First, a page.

Oklahoma City Thunder: Dennis Schroder making case for Sixth Man of the Year

(Photo by Zach Beeker/NBAE via Getty Images)
(Photo by Zach Beeker/NBAE via Getty Images) /

It’s still early in the 2018-19 NBA campaign, but the Oklahoma City Thunder’s Dennis Schroder is making a strong case for Sixth Man of the Year award.

With Carmelo Anthony’s desire to leave, the Oklahoma City Thunder traded away almost nothing to secure one of this season’s top reserves in Dennis Schroder.

As part of a three-team move back in July, the Thunder unloaded the colossally “untradeable” $27.9 million contract of Anthony and a first round pick in a bid to free up some money and strengthen their depth on the bench.

The move for Schroder was scrutinized by some after a relatively shaky final year with the Atlanta Hawks, with the German guard receiving some criticism for his on-court effort and off-court attitude.

So far in Oklahoma City, it’s been a match made in heaven.

Schroder provides a potent scoring punch off the bench and gives the Thunder some much-needed depth behind Russell Westbrook at the point guard position, a role filled previously by an aging Raymond Felton. In addition to leading the second unit, Schroder has already proven he’s up to the task of taking on a bigger role in the starting lineup, with Westbrook missing nine games early on.

So far, through the first 22 games of the season Schroder is averaging 16.6 points, 5.1 assists and 4.5 rebounds per game and is playing by far the best defense of his career. He’s posting a career-high 108.8 offensive rating and his net rating at +10.0 is by far the best of his time in the league, and his first positive net rating since 2015-16.

The scoring only tells half of the story for Schroder. His playmaking and surprisingly impressive leadership within the second unit has been one of the key points to Oklahoma City’s thunderous start to the season. He’s pushing the pace and moving the ball in transition, which is opening up the offense for other guys on the team like Nerlens Noel, who’s beginning to thrive in this up-tempo system.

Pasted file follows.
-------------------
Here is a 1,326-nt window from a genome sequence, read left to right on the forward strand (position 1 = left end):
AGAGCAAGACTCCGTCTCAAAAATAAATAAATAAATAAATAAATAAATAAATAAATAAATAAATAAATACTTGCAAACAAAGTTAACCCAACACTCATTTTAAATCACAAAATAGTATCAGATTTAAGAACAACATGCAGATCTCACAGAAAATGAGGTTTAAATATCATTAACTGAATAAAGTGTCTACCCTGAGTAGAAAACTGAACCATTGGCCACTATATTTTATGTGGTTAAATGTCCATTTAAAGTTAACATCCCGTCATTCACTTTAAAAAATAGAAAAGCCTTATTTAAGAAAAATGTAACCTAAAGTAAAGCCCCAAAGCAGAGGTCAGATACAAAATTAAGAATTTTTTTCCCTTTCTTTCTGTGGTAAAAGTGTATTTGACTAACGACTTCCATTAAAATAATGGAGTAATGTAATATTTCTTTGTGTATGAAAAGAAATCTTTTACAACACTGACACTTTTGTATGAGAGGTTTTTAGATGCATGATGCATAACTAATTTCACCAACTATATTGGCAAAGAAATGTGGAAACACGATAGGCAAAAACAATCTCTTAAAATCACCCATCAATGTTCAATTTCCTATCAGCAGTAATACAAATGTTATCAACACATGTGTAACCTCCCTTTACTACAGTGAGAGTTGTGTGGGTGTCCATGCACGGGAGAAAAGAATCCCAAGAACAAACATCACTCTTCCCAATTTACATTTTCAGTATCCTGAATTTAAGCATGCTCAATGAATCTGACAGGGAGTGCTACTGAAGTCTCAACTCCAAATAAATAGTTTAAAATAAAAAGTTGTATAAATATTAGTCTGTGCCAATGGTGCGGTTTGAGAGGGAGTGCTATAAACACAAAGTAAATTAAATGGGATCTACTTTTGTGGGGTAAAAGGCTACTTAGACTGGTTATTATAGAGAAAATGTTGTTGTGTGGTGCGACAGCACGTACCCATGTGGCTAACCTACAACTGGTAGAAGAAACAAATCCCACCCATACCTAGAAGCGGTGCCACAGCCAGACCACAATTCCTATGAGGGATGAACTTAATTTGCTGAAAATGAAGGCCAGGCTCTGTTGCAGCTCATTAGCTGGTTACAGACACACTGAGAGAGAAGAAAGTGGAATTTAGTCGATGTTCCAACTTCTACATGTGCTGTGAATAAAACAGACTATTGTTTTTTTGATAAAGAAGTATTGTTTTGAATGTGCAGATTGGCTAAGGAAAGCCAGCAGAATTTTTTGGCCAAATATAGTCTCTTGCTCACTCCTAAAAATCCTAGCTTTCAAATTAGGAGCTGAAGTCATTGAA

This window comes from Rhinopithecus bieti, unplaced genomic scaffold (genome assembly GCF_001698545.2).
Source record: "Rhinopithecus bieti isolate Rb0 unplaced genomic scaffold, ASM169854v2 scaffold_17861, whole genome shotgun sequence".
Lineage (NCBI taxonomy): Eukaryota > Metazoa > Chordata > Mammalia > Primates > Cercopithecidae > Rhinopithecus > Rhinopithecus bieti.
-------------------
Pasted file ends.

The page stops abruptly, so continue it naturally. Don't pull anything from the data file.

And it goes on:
Schröder and Westbrook
(Photo by Zach Beeker/NBAE via Getty Images) /

This season’s Sixth Man of the Year award is going to be one of the most closely contested in NBA history. The usual suspects like Lou Williams and J.J. Barea are in the running as always, but the emergence of guys like Montrezl Harrell, Julius Randle and Domantas Sabonis create a real log-jam of reserve players vying for the spotlight with their respective teams.

One of the biggest stories of the year, and potentially Schroder’s biggest threat to win the award is the breakout year Derrick Rose is having for the Minnesota Timberwolves. The former MVP is having the most efficient scoring season of his career, posting 18.4 points, 4.4 assists and 3.1 rebounds with .498/.487/.859 shooting splits.

The scoring efficiency is one thing Schroder will have to improve. His 41.9 percent shooting from the field and 34.4 percent shooting from beyond the arc are fine, but for a team with championship aspirations, “fine” isn’t enough. Schroder can get to the rim, and his elite first step is getting him there at a decent rate, with more than one-third of his shots coming at the basket. Unfortunately, he’s only converting 49.1 percent of those looks, well below-average.

Interestingly, Schroder is also converting his catch-and-shoot 3-pointers this year at a solid rate (38.8 percent), with 81 percent of his shots from beyond the arc coming off an assist. This is the key to him playing alongside Westbrook in a double point guard lineup. His ability to stay in front of the ball on defense also means that he can take some of the pressure off Westbrook in guarding the opposing team’s main ball-handler when the pair shares the floor.

The Thunder’s top three scoring lineups on the season all feature Schroder, two of which occur when he shares the court with Russell Westbrook, so this is something that head coach Billy Donovan can have confidence in to close out games.

The apparent progressive scoring burst that’s happening around the league this year hasn’t passed the Thunder by. They’re right at the halfway mark in points at 110.0 per game, but it’s the renewed sense of competitive urgency that’s propelled them to one of the NBA’s elite teams with a league-best defense.

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Dennis Schroder is thriving in his new role off the bench on one of the best teams in a loaded Western Conference, putting him right in the thick of it with some of the league’s top reserves in the Sixth Man of the Year race.